In this context, previous reports (14) evidenced the involvement of the incretin system in the regulation of the SIRTs, particularly under conditions of metabolic disease such as in diabetic and high-fat diet–induced obese mice. Incretin system deregulation plays a pivotal role in the pathogenesis of type 2 diabetes, and patients with type 2 diabetes show a significant reduction in meal-stimulated levels of GLP-1 (25). However, no evidence exists on the potential role of GLP-1 in the regulation of SIRT6 in atherosclerotic plaques of diabetic patients. In this study, we observed that plaque SIRT6 expression levels were inversely correlated with GLP-1 levels. SIRT6 antagonizes NF-κB–induced gene expression programs by associating with chromatin-bound NF-κB, directing deacetylation of histone H3 lysine 9 (H3K9), and destabilizing the binding of NF-κB to chromatin (26). Thus, we hypothesized that the decreased expression of SIRT6 in plaques, as a consequence of GLP-1 reduction, may enhance NF-κB activity, and that this could represent a crucial step in the pathophysiology of diabetic plaque instability. In this context, our data suggest the possibility of a novel pathway to be unveiled through which the incretin system impairment, by reducing SIRT6 expression, could mediate inflammatory activity in diabetic atherosclerotic plaques. Thus, the modulation of SIRT6 through the incretin system could be beneficial for many inflammatory diseases associated with endothelial dysfunction (27) and could play a pivotal role in the stabilization of diabetic atherosclerotic plaques. In this context, the present findings also show a stimulatory effect of the drugs that work on the incretin system, such as GLP-1 receptor agonists and DPP-4 inhibitors, in the SIRT6 pathway in diabetic lesions. Indeed, at the same blood glucose levels, diabetic patients treated with both GLP-1 receptor agonists and DPP-4 inhibitors had the lowest levels of plaque inflammatory cells, cytokines, oxidative stress, and MMP-9 associated with the highest expression of SIRT6 and amount of plaque interstitial collagen. Thus, patients assigned to incretin-based therapy had less plaque progression to an unstable phenotype than patients treated without incretin-based therapy. In particular, the increased SIRT6 expression observed in diabetic plaques from the current incretin users suggests a low inflammatory activity linked to decreased NF-κB activation. This hypothesis is supported by the results of in vitro experiments on EPCs and ECs showing that the loss of SIRT6 during short-term exposure with high glucose is paralleled by the increased expression of NF-κB, whereas overexpression of SIRT6 in the presence of cotreatment with GLP-1 relates to a decreased NF-κB expression. In the process of vascular inflammation, EPCs and activated ECs are critically involved in the formation of new blood vessels, which plays an important role in several pathologies, including atherosclerosis and diabetes (22). A strong correlation between the number of circulating EPCs and the combined Framingham risk factor score for atherosclerosis exists, suggesting that EPCs can be used as a predictive biomarker for cardiovascular risk and vascular function (22). Our data, according to reports showing that the loss of SIRT6 in ECs is associated with increased expression of intracellular adhesion molecule-1, NF-κB level, and senescence (4), shed light on the role of SIRT6 as the regulator of endothelial function during altered glucose homeostasis within a pathway that links inflammation, metabolic diseases, and atherosclerosis.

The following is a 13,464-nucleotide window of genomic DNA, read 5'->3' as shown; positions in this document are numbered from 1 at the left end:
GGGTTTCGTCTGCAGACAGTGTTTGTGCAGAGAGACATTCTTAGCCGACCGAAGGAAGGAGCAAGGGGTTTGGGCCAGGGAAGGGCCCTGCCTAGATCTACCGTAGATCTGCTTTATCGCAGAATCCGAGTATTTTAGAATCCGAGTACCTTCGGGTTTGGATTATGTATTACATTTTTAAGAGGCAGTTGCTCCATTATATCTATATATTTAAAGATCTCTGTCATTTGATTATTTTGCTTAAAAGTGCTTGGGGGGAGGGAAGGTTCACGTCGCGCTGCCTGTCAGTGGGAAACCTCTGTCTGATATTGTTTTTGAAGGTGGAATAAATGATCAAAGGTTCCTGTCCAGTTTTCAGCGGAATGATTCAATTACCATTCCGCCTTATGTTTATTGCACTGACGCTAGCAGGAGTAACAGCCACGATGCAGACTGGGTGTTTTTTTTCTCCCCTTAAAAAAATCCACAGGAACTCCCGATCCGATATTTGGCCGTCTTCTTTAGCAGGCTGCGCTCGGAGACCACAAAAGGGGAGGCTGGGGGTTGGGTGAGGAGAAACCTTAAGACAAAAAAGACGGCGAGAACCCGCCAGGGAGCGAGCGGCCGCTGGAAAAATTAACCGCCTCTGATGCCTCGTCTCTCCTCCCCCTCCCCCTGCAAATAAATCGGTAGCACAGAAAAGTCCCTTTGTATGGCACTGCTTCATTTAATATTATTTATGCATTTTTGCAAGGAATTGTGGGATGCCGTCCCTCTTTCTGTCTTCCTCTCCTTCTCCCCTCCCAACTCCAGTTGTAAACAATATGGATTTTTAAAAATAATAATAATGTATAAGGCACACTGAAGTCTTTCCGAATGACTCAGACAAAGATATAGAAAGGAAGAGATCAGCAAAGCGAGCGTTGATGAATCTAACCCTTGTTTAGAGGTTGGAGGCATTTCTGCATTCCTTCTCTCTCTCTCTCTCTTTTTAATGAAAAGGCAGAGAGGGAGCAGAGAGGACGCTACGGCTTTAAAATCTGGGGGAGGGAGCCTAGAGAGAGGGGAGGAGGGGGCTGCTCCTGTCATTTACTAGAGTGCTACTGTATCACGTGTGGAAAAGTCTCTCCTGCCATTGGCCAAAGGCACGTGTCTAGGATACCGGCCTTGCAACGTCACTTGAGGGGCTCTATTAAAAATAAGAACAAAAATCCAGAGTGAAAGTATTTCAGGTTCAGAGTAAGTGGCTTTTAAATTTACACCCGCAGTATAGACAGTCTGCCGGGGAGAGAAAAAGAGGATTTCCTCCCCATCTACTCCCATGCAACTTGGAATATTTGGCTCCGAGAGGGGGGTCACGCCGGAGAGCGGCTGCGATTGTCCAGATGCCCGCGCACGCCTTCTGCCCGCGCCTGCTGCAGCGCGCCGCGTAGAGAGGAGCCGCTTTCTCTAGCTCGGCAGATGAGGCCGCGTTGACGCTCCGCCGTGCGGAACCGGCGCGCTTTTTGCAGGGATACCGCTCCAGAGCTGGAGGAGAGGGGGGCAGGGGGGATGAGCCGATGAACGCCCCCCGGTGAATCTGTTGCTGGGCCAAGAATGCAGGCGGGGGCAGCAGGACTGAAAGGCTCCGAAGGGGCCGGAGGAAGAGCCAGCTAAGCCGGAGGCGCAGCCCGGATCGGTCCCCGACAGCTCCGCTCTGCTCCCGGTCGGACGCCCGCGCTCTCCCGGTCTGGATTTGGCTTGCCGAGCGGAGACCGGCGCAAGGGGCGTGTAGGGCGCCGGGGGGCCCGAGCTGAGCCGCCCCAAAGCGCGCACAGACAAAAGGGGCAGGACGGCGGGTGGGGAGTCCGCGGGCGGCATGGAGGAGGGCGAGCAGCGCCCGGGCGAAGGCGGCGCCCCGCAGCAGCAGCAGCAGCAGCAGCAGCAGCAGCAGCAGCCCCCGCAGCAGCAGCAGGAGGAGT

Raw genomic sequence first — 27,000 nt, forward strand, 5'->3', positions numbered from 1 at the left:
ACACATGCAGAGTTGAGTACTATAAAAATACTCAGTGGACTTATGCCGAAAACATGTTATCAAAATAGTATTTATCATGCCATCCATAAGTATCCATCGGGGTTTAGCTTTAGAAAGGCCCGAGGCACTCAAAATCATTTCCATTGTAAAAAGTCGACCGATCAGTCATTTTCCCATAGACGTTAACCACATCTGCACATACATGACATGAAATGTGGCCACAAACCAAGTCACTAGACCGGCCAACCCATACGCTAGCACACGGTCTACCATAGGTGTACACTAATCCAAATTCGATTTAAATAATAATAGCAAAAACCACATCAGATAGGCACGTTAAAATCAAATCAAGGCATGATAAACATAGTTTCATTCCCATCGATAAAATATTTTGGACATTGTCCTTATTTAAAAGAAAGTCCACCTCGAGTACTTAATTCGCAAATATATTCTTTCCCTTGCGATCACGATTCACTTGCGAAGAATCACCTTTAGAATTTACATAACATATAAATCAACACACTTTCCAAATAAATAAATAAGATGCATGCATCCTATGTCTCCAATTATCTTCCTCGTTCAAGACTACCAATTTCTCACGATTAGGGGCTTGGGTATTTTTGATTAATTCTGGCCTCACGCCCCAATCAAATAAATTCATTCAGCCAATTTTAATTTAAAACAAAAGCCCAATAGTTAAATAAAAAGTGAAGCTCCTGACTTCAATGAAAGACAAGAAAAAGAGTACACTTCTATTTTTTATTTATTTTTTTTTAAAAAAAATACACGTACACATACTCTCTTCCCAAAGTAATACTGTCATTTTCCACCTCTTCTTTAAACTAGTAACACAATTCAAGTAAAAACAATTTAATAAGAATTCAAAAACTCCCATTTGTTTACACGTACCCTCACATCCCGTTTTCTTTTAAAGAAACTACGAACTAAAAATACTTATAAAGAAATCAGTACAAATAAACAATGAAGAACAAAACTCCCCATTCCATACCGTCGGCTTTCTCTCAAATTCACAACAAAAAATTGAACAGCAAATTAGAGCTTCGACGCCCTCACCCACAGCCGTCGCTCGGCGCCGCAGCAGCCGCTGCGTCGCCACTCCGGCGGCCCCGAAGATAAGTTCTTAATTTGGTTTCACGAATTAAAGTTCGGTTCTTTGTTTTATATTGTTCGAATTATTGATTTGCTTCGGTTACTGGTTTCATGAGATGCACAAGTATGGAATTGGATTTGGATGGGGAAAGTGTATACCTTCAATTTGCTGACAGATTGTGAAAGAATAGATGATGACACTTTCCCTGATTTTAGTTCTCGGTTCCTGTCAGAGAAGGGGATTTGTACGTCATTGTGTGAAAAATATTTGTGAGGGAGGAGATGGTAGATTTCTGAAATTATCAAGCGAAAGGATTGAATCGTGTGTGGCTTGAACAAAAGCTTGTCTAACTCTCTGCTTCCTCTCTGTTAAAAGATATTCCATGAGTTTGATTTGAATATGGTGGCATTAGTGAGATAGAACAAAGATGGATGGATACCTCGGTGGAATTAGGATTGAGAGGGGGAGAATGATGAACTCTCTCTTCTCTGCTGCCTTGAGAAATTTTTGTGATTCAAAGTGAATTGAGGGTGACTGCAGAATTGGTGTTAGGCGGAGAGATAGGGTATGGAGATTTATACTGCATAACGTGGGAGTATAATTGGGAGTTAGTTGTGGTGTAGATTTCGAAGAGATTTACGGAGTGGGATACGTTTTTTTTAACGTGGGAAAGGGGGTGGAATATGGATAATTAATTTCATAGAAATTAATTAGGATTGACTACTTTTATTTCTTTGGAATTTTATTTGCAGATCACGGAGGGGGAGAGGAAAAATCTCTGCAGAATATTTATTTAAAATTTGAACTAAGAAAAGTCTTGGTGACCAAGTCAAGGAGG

As a whole, our data might have strong clinical implications because in a large series of carotid endarterectomy specimens it has been shown that plaque inflammation is one of the major determinants of ischemic events in patients affected by carotid atherosclerotic disease (28). Therefore, the direct anti-inflammatory effects of GLP-1 analogs and DPP-4 inhibitors, which increase plasma concentrations of GLP-1, and go above and beyond glycemic control, should also be considered. In addition to their metabolic actions, various beneficial cardiovascular effects have been described for GLP-1–based therapies (29). It has previously been reported (11) that GLP-1 reduces in vitro monocyte migration, while the DPP-4 inhibitor sitagliptin reduced plaque inflammation and enhanced plaque stability in ApoE−/− mice. Similar effects of DPP-4 inhibitors on plaque inflammation were observed (30). Finally, sitagliptin, vildagliptin (15,31), and exenatide (16), a GLP-1 agonist, have recently been shown to exert a rapid and significant anti-inflammatory effect that is evident within 2 h of administration of the first dose of each of these drugs. Such results support the hypothesis that the anti-atherosclerotic effect we observed may also be due to a direct anti-inflammatory effect that is independent of the effect on glycemic control. However, the full mechanism by which GLP-1 acts on SIRT6, which was not uncovered by this study, requires further investigation. Indeed, we did not identify the complete mechanism by which GLP-1 can regulate the inflammatory status of atherosclerotic plaque through the modulation of SIRT6 levels. This study highlights the relevance of modulating SIRT6/NF-κB signaling with incretin-based therapy to reduce the inflammatory burden of diabetic plaques. At the moment, we do not exclude the possibility that GLP-1 could inhibit NF-κB activation through additional mechanisms independently of SIRT6. Indeed, it has previously been reported (32) that exendin-4, a GLP-1 receptor agonist, attenuates atherosclerosis through cAMP-dependent protein kinase-phosphatidylinositol 3-kinase/Akt-endothelial nitric oxide synthase-p38 mitogen-activated protein kinase-Jun NH2-terminal kinase–dependent pathways via a GLP-1 receptor–dependent mechanism, without affecting metabolic parameters. Furthermore, recent evidence has shown a promising role for DPP-4 inhibitors in the attenuation of atherosclerosis involving vascular dysfunction and endothelial inflammation by upregulating the Akt/endothelial nitric oxide synthase signaling pathway and suppressing the activation of extracellular signal–related kinase 1/2 in vascular tissues (33). However, despite the fact that incretin-mimetic drugs have shown favorable effects on pathogenic mechanisms of atherosclerosis, the recently published large outcome trials (34,35) have not shown any superiority of treatment with a DPP-4 inhibitor (alogliptin or saxagliptin) for the outcomes of a composite of atherosclerosis-related events. However, it should be pointed out that these trials were mandated by the U.S. Food and Drug Administration simply to rule out cardiovascular harm. Furthermore, it should be noted that in both studies patients were randomized to receive DPP-4 inhibitors or placebo on top of standard therapy, usually metformin (alone or in combination with other agents), which was taken by about two-thirds of the patients. Moreover, almost half of the patients were taking sulfonylureas, which may be associated with increased mortality (36). Finally, both studies were conducted in patients with cardiovascular disease, and, therefore, the assessment of the prevention of events with incretin therapy may not be accurate. However, the effects of incretin-mimetic drugs on cardiovascular events and mortality cannot be considered to be established unless they are evaluated in long-term cardiovascular outcomes trials in patients without cardiovascular diseases.